#7

Why not just find a poll that says that? Why Photoshop an image from months before?

Nice try Dave, forever the apologist of unethical behavior.

When Don Jr Tweeted that, it was 100% false.


#8

Actually not. The Quinnapeac poll (acknowledged as one of the more accurate) has him (President Trump) @ 50% after July 31st.


#9

Link?


#10

And Rasmussen had him at 50% on August 2nd.


#12

Ok, had to correct…

Looks like Rasmussen had Trump at 50% on August 2, but less by the time Don Jr Photo-shopped CNN.


#13

Again though, we’re ok with this?


#14

Which is wrong of course. This simply lays down ground work for another bubble; another faulty assumption where private actors will waste money, assuming they’re safe because the government will bail them out if they get into trouble.

… Why not? Regulations do curtail economic activity, that can’t be denied. It equally wasn’t simply energy companies he was doing this for.

One of the main reasons for why it was growth has avoided rural areas around the country, is the increase to lending & banking regulations. They couldn’t readily access capital, so they couldn’t remake themselves into anything new or grow.

Trump has removed those barriers, so we see growth in rural areas again.

Fact of the matter is, regulations are more destructive to economic growth than taxes, because taxes are more visible, and more easily planned around. How a regulation applies to you is far more fickle (up to the discretion of the bureaucrat looking at you), and far less easily navigated, especially by smaller players who can’t afford dedicated legal teams to help them find loopholes, or quibble with the bureaucrat.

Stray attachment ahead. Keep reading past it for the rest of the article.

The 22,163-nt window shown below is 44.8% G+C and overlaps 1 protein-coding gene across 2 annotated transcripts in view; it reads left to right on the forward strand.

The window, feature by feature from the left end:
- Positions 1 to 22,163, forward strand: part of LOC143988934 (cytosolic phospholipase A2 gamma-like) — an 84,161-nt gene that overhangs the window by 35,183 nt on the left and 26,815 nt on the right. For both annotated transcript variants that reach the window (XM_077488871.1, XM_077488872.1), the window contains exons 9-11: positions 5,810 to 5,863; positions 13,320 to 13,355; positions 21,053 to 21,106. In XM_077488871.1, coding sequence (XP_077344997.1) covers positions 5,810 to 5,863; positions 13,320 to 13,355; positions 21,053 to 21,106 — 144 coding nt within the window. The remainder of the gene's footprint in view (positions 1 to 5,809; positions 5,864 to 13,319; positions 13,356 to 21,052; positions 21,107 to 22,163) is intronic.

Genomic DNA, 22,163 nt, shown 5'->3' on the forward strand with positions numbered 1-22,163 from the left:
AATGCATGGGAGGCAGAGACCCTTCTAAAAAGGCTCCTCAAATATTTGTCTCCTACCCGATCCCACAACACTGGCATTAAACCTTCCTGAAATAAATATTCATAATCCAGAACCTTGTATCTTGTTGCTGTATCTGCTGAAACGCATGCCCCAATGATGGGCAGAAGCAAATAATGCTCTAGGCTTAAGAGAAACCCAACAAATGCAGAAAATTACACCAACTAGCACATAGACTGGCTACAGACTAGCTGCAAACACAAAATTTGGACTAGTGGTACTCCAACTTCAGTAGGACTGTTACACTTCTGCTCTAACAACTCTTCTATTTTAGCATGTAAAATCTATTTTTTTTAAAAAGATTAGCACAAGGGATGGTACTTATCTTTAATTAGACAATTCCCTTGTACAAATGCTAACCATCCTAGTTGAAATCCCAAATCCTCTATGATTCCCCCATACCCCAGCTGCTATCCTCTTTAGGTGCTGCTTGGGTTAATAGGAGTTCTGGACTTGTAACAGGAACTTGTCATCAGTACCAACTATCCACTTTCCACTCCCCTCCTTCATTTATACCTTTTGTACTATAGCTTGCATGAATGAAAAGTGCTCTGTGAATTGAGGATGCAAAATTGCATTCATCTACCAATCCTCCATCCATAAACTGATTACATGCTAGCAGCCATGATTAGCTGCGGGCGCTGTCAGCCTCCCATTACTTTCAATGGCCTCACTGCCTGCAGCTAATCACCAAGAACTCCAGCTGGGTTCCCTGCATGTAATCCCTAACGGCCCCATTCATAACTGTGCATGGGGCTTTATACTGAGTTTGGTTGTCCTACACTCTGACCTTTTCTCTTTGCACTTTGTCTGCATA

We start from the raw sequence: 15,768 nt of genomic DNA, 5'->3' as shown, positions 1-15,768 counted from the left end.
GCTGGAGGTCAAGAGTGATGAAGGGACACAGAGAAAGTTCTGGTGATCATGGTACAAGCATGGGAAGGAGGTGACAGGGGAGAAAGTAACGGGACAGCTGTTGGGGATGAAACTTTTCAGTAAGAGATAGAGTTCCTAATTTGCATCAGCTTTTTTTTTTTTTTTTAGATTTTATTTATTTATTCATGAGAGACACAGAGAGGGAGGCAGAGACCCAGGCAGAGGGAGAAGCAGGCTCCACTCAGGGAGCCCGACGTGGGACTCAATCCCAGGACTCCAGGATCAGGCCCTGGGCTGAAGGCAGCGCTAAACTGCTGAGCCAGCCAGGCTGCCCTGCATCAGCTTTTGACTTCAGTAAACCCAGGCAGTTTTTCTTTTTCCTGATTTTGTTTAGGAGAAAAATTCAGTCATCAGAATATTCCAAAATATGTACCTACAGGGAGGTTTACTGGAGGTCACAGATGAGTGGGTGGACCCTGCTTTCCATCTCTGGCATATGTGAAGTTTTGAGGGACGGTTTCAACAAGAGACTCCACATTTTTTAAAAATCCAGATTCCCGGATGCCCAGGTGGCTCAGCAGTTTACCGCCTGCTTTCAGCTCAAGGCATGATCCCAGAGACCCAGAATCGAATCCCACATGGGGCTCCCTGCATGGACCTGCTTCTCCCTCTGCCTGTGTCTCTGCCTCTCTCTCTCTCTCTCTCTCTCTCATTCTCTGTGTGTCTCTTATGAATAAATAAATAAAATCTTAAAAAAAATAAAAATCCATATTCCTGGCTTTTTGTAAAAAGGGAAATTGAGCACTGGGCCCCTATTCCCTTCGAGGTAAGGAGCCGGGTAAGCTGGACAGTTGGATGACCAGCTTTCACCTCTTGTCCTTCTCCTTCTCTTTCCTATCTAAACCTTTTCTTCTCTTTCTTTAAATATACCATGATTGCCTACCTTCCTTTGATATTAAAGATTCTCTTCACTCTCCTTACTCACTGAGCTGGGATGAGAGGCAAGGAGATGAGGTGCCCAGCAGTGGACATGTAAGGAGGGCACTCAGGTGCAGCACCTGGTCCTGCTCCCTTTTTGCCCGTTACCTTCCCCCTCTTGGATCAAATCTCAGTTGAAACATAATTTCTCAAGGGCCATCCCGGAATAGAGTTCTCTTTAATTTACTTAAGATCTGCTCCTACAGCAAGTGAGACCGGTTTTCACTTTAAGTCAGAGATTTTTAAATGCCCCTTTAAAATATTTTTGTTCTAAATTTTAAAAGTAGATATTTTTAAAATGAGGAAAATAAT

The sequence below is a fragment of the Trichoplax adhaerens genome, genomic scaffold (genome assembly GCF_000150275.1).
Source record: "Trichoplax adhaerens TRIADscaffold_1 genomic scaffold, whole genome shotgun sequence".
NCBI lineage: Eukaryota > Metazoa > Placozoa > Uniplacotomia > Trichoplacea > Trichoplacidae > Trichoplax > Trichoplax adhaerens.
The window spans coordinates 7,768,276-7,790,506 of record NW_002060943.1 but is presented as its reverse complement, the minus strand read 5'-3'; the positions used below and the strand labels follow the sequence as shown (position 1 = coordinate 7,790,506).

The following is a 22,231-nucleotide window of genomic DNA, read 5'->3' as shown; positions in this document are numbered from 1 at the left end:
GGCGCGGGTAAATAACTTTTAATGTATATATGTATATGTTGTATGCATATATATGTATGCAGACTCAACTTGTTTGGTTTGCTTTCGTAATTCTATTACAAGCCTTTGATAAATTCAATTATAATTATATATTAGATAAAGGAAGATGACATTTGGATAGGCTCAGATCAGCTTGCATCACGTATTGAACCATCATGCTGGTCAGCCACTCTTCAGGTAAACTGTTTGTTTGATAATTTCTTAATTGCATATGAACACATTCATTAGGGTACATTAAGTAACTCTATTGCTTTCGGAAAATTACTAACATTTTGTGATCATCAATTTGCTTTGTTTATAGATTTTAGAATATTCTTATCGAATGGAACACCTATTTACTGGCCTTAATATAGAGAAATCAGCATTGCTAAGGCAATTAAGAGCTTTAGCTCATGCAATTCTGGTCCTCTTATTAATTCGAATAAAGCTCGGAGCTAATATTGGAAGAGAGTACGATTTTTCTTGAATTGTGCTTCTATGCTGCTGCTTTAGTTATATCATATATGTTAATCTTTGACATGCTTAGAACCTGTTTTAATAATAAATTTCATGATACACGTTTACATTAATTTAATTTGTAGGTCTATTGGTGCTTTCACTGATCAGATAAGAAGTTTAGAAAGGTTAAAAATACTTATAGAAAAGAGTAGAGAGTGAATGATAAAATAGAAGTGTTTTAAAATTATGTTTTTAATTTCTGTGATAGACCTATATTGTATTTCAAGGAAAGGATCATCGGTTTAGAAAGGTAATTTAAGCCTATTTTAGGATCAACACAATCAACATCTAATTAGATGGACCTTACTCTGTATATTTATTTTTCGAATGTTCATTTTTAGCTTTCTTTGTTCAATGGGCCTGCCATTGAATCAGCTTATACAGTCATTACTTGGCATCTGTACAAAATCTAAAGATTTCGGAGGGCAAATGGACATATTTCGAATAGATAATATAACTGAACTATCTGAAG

This isn’t a relevant example CS. It could take 10 years before the consequence of the ash-dumping is something people have to move on, which won’t be reflected in GDP figures just from the past year.

Further, it’s far from clear what kind of impact this damage has on economic growth. Most of the time it amounts to noise; clean up costs are far less than bottlenecking the activity to start with.

And, due to limitations of what compromises GDP as a figure, this clean up could actually contribute to the figure growing, because you’re having to pay companies to do it.

I’m not saying you’re point can’t be right, but this particular example is too removed by time and impact to be what you actually mean. Do you have anything else?

That doesn’t go far enough. You should be asking if the regulation does anything effectively, or just adds compliance costs to no benefit.